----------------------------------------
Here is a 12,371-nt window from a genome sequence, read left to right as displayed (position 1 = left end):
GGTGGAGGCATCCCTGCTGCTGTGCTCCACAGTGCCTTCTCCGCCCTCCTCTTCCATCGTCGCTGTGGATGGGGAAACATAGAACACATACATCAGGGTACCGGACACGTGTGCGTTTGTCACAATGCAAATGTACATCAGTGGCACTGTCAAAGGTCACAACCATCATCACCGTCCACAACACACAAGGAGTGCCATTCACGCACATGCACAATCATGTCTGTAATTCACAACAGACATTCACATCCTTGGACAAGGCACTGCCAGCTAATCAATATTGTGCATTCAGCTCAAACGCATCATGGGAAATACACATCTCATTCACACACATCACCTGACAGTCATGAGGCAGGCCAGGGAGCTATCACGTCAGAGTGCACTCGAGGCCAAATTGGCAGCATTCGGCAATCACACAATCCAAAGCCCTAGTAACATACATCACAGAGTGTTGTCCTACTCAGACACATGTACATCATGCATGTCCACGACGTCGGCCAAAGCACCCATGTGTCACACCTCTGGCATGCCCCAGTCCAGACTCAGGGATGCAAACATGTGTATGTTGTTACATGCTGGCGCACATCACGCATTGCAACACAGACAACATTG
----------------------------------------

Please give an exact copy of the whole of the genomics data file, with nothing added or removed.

Here is a 12,371-nt window from a genome sequence, read left to right as displayed (position 1 = left end):
GGTGGAGGCATCCCTGCTGCTGTGCTCCACAGTGCCTTCTCCGCCCTCCTCTTCCATCGTCGCTGTGGATGGGGAAACATAGAACACATACATCAGGGTACCGGACACGTGTGCGTTTGTCACAATGCAAATGTACATCAGTGGCACTGTCAAAGGTCACAACCATCATCACCGTCCACAACACACAAGGAGTGCCATTCACGCACATGCACAATCATGTCTGTAATTCACAACAGACATTCACATCCTTGGACAAGGCACTGCCAGCTAATCAATATTGTGCATTCAGCTCAAACGCATCATGGGAAATACACATCTCATTCACACACATCACCTGACAGTCATGAGGCAGGCCAGGGAGCTATCACGTCAGAGTGCACTCGAGGCCAAATTGGCAGCATTCGGCAATCACACAATCCAAAGCCCTAGTAACATACATCACAGAGTGTTGTCCTACTCAGACACATGTACATCATGCATGTCCACGACGTCGGCCAAAGCACCCATGTGTCACACCTCTGGCATGCCCCAGTCCAGACTCAGGGATGCAAACATGTGTATGTTGTTACATGCTGGCGCACATCACGCATTGCAACACAGACAACATTG